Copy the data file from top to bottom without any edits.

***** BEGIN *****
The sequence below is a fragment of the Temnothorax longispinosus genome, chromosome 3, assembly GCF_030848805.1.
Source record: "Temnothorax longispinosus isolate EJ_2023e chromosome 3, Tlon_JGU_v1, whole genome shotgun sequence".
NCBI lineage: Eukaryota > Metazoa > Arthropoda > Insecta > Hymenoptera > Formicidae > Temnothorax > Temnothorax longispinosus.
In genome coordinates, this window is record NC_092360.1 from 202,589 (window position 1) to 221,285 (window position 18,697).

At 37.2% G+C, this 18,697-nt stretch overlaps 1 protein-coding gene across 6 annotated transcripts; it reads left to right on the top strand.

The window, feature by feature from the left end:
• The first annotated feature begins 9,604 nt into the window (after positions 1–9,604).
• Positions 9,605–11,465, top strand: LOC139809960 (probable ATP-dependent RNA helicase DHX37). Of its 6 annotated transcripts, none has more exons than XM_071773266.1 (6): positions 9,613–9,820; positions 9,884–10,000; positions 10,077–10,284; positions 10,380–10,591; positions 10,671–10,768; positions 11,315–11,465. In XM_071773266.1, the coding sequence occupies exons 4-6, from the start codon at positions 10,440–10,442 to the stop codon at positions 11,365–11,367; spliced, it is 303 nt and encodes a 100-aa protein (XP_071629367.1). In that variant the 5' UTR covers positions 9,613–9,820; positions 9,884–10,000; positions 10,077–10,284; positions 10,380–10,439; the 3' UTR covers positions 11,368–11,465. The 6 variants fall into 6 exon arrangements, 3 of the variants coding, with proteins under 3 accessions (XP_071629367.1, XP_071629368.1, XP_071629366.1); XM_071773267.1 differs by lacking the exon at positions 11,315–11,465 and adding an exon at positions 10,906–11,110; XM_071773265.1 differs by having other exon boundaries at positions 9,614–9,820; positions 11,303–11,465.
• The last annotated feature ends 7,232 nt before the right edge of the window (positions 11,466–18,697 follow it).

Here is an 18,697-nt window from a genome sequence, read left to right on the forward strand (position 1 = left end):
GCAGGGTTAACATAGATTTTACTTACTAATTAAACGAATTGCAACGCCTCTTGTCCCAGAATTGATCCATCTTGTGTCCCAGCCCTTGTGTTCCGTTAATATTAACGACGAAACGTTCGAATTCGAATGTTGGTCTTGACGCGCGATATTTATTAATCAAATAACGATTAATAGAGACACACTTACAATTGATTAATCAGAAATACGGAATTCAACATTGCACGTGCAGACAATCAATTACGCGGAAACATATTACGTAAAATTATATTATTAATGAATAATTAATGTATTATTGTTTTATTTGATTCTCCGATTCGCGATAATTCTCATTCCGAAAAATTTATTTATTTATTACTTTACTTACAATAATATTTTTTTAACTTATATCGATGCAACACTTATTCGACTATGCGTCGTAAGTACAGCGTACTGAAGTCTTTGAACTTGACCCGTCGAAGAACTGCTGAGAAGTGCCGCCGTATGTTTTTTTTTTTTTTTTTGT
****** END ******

The sequence below is a fragment of the Temnothorax longispinosus genome, chromosome 3, assembly GCF_030848805.1.
Source record: "Temnothorax longispinosus isolate EJ_2023e chromosome 3, Tlon_JGU_v1, whole genome shotgun sequence".
NCBI lineage: Eukaryota > Metazoa > Arthropoda > Insecta > Hymenoptera > Formicidae > Temnothorax > Temnothorax longispinosus.
In genome coordinates, this window is record NC_092360.1 from 202,589 (window position 1) to 221,285 (window position 18,697).

At 37.2% G+C, this 18,697-nt stretch overlaps 1 protein-coding gene across 6 annotated transcripts; it reads left to right on the top strand.

The window, feature by feature from the left end:
• The first annotated feature begins 9,604 nt into the window (after positions 1–9,604).
• Positions 9,605–11,465, top strand: LOC139809960 (probable ATP-dependent RNA helicase DHX37). Of its 6 annotated transcripts, none has more exons than XM_071773266.1 (6): positions 9,613–9,820; positions 9,884–10,000; positions 10,077–10,284; positions 10,380–10,591; positions 10,671–10,768; positions 11,315–11,465. In XM_071773266.1, the coding sequence occupies exons 4-6, from the start codon at positions 10,440–10,442 to the stop codon at positions 11,365–11,367; spliced, it is 303 nt and encodes a 100-aa protein (XP_071629367.1). In that variant the 5' UTR covers positions 9,613–9,820; positions 9,884–10,000; positions 10,077–10,284; positions 10,380–10,439; the 3' UTR covers positions 11,368–11,465. The 6 variants fall into 6 exon arrangements, 3 of the variants coding, with proteins under 3 accessions (XP_071629367.1, XP_071629368.1, XP_071629366.1); XM_071773267.1 differs by lacking the exon at positions 11,315–11,465 and adding an exon at positions 10,906–11,110; XM_071773265.1 differs by having other exon boundaries at positions 9,614–9,820; positions 11,303–11,465.
• The last annotated feature ends 7,232 nt before the right edge of the window (positions 11,466–18,697 follow it).

Here is an 18,697-nt window from a genome sequence, read left to right on the forward strand (position 1 = left end):
GCAGGGTTAACATAGATTTTACTTACTAATTAAACGAATTGCAACGCCTCTTGTCCCAGAATTGATCCATCTTGTGTCCCAGCCCTTGTGTTCCGTTAATATTAACGACGAAACGTTCGAATTCGAATGTTGGTCTTGACGCGCGATATTTATTAATCAAATAACGATTAATAGAGACACACTTACAATTGATTAATCAGAAATACGGAATTCAACATTGCACGTGCAGACAATCAATTACGCGGAAACATATTACGTAAAATTATATTATTAATGAATAATTAATGTATTATTGTTTTATTTGATTCTCCGATTCGCGATAATTCTCATTCCGAAAAATTTATTTATTTATTACTTTACTTACAATAATATTTTTTTAACTTATATCGATGCAACACTTATTCGACTATGCGTCGTAAGTACAGCGTACTGAAGTCTTTGAACTTGACCCGTCGAAGAACTGCTGAGAAGTGCCGCCGTATGTTTTTTTTTTTTTTTTTGT